Experimental Designs from Denmark
The Mindcraft Project has launched a digital exhibition with ten designers and studios curated from Denmark. SCALE puts the focus on the designs and the designers.
The digital exhibition opened to the public on March 17 2021 on mindcraftproject.com. The combination of the words ‘Mind’ and ‘Craft’ highlights the essence of the selected designers and studios in The Mindcraft Project 2021. Experimental, forward-thinking, and conceptual design approaches blend with excellent craftsmanship and material knowledge.
The curated selection in The Mindcraft Project 2021 stretches across new digital fabrication methods and traditional refined craftsmanship, presenting ten pioneering designers and studios with individual designer pages, videos, AR, and a 3D experience. Designs ranging from a pinewood chair that brings an artistic simplicity to products that aid and support the human body, part of an ongoing series of furniture studies by Copenhagen-based Archival Studies to Textile Veneer by Copenhagen-based Else-Rikke Bruun that has merged contemporary production techniques and traditional weaving practices into a piece of spatial furniture that immediately catches the eye.
“In these critical times, there is an urgent need to find new solutions. We believe that artistic and experimental design practices serve as fundamental research in society, inspiring new ways of thinking, making, consuming, and living. The designers in The Mindcraft Project are characterised by their experimental approaches, strong artistic concepts, and a remarkable understanding of materials,” say Anders Kongskov and Kristian Kastoft, the two Co-Directors of The Mindcraft Project.
In 2021, due to the current international limitations and constraints, The Mindcraft Project launched a digital exhibition format for the second time, with the digital exhibition shown on mindcraftproject.com thus making it available for international viewing.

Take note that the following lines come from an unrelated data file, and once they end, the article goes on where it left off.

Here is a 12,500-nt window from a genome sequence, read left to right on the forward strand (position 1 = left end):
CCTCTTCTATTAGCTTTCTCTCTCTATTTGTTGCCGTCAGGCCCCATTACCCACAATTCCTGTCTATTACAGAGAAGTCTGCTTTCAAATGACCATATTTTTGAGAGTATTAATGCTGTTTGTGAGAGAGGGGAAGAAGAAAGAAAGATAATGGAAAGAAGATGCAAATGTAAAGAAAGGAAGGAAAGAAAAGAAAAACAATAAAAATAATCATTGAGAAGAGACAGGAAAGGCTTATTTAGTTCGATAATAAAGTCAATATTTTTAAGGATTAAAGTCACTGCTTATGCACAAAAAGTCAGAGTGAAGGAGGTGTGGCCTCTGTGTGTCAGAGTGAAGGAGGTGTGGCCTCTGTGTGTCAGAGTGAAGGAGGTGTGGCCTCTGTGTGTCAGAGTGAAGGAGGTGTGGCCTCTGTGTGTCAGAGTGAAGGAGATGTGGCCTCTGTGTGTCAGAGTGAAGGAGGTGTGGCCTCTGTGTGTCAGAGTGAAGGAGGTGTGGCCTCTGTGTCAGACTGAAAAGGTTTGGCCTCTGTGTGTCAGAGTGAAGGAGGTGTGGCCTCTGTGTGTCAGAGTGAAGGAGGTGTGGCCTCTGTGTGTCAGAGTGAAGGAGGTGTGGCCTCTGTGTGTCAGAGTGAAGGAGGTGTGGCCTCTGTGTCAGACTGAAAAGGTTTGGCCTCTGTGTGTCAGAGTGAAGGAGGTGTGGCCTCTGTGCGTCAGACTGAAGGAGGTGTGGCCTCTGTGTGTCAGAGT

Join us for a look through the 10 products:
Suspense operates as a functional object, with a poetic sculptural configuration having a sense of spatial interaction and relevance. This merging of poetry and function is highlighted by the weaving of stainless-steel fibres – the electrical wiring component of a lamp, utilising it as a running line that defines this sculptural composition.
Made of brass, stainless steel thread and LED light source this composition of Suspense by Danish designer Kasper Kjeldgaard utilises a mix of positive and negative space to redefine the connection of objects to their spatial environment.
Suspense eliminates the need for functional interference, instead of transforming the electrical wire into an artistic centrepiece. The work operates both as abstract sculptural work, and as a more classical piece of design with an architectural relevance to space and form.
Textile Veneer displays the lightness and fluidity of textiles, translated through CNC milled plywood strands that simply slot together without the need of screws or glue. This simple, yet technically complex composition undulates across space, creating a piece that interacts with light and shadow. With inspiration coming in the form of traditional Mexican weaving techniques, the work presents a functional daily object with a unique combination of material and form.
Made of birch plywood, birch airplane plywood, oil, pigment, Textile Veneer utilises CNC milling technology, with the birch plywood structure simply slotting together, allowing flexibility in the formed structure; individual units can be formed into curvaceous environments or linked together to create larger spaces. This flexibility imitates the Japanese typology of spatial planning – traditional screens and removable walls that allow alternative functions within a single space.